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Artwork by Michelle Samour
Eyes of God: Conversations About Science and Faith
Pigmented abaca, gouache. "Truth and Transience: Michelle Samour," Houston Center for Contemporary Craft. 2011
Artwork by Michelle Samour
Reflecting Pool: Beautiful Viruses (Overhead Shot)
2-layered lightbox, pigmented abaca. 2011

Michelle Samour is a multi-media artist whose work explores the intersections between science, technology and the natural world and the socio-political repercussions of redefining borders and boundaries. Samour has been a Scholar-in-Residence at the Tufts European Center in Talloires, France; an Artist-in-Residence at Haystack Mountain School of Crafts, Deer Island, ME; the Banff Centre, Canada and P.R.I.N.T. Press in Denton, TX. Samour's exhibitions include the deCordova Sculpture Park and Museum in Lincoln, MA; the Museum of Modern Art in Strasbourg, FR; the Kohler Art Center in Sheboygan, WI; the Houston Center for Contemporary Craft in Houston, TX; the Racine Art Museum, WI; and the Fitchburg Art Museum, Fitchburg, MA. Samour has received grants from the Massachusetts Cultural Council including a 2014 Fellowship in Drawing, a Society of Arts and Crafts New England Artist Award, and grants from the Cushman Family Fund, the Andrew W. Mellon Foundation and the Daynard Fund to study historic papermaking in France and Japan. Samour's work has been featured in SurfaceDesign, FiberArts and Hand Papermaking magazines, and is included in public and private collections including the deCordova Sculpture Park and Museum, International Paper Company, and the Meditech Corporation.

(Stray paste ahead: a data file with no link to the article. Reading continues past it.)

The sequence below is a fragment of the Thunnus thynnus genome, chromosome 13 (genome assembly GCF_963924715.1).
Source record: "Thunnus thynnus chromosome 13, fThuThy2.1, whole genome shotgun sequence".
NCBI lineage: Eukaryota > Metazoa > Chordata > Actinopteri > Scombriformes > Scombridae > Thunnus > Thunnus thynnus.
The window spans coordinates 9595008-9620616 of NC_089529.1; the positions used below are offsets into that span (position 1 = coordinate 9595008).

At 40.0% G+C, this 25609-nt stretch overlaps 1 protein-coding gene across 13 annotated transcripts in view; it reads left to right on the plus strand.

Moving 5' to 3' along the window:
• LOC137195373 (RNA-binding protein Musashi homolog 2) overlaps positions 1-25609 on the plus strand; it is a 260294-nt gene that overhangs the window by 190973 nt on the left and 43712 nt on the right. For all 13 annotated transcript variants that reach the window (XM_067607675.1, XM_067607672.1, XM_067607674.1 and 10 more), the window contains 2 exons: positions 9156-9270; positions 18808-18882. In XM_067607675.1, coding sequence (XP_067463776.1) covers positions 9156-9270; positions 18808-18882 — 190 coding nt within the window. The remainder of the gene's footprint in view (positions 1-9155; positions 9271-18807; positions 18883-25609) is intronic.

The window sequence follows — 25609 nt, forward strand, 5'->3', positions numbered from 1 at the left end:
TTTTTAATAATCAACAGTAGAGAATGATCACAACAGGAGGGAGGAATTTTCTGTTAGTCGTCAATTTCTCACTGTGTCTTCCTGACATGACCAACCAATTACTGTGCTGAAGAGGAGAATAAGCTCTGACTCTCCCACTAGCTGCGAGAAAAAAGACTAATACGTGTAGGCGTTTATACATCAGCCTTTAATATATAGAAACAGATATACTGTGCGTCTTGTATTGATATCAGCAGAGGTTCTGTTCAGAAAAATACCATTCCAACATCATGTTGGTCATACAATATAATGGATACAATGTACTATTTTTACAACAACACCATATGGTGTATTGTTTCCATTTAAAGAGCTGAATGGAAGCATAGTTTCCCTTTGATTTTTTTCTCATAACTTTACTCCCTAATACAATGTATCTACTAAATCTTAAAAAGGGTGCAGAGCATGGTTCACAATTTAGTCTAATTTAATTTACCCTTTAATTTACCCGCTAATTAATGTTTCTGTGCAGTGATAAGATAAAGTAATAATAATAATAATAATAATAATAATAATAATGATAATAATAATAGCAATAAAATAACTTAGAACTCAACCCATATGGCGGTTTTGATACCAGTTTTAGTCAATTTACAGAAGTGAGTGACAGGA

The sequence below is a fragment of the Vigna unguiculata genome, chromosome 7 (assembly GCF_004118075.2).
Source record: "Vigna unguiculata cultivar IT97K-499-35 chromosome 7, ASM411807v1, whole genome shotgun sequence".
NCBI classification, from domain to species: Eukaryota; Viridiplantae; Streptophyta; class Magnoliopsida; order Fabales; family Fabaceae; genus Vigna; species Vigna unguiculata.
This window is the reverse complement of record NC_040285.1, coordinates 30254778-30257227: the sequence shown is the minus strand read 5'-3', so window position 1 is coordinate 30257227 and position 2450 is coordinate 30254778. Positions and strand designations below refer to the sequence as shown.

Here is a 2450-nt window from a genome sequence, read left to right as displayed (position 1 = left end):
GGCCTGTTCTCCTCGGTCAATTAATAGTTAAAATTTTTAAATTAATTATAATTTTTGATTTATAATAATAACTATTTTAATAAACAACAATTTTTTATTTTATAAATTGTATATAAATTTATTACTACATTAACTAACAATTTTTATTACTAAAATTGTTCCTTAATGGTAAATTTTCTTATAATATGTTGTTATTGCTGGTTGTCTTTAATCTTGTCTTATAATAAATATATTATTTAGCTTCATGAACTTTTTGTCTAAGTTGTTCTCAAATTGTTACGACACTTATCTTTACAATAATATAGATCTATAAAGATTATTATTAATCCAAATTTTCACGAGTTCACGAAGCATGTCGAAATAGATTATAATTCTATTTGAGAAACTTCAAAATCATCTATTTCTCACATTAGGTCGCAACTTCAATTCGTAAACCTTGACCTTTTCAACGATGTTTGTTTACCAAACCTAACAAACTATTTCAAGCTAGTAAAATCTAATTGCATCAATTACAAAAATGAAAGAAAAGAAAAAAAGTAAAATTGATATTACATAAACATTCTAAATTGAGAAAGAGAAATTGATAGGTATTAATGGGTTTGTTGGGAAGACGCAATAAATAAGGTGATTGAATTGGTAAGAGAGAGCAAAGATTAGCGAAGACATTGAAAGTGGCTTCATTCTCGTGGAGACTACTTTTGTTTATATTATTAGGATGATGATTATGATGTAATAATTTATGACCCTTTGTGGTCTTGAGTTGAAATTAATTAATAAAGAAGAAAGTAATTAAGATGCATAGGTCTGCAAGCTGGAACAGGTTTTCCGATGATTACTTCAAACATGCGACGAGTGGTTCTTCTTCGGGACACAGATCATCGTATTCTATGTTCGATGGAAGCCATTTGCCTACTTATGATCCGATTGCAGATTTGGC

Samour resides in Boston, Massachusetts and is a Professor of the Practice at the School of the Museum of Fine Arts at Tufts University.

Artist statement

I am interested in taxonomy, how we organize our thoughts and ideas, how we categorize, how we create systems. At the same time, I am interested in transience and the space around this attempt at formulating the concrete. For all of our efforts to understand one another and the world around us, whether from a biologic, scientific or sociocultural perspective, little is finite. Systems can be created and broken apart. And yet, there are forms, proportions and patterns that are constant and shared in nature.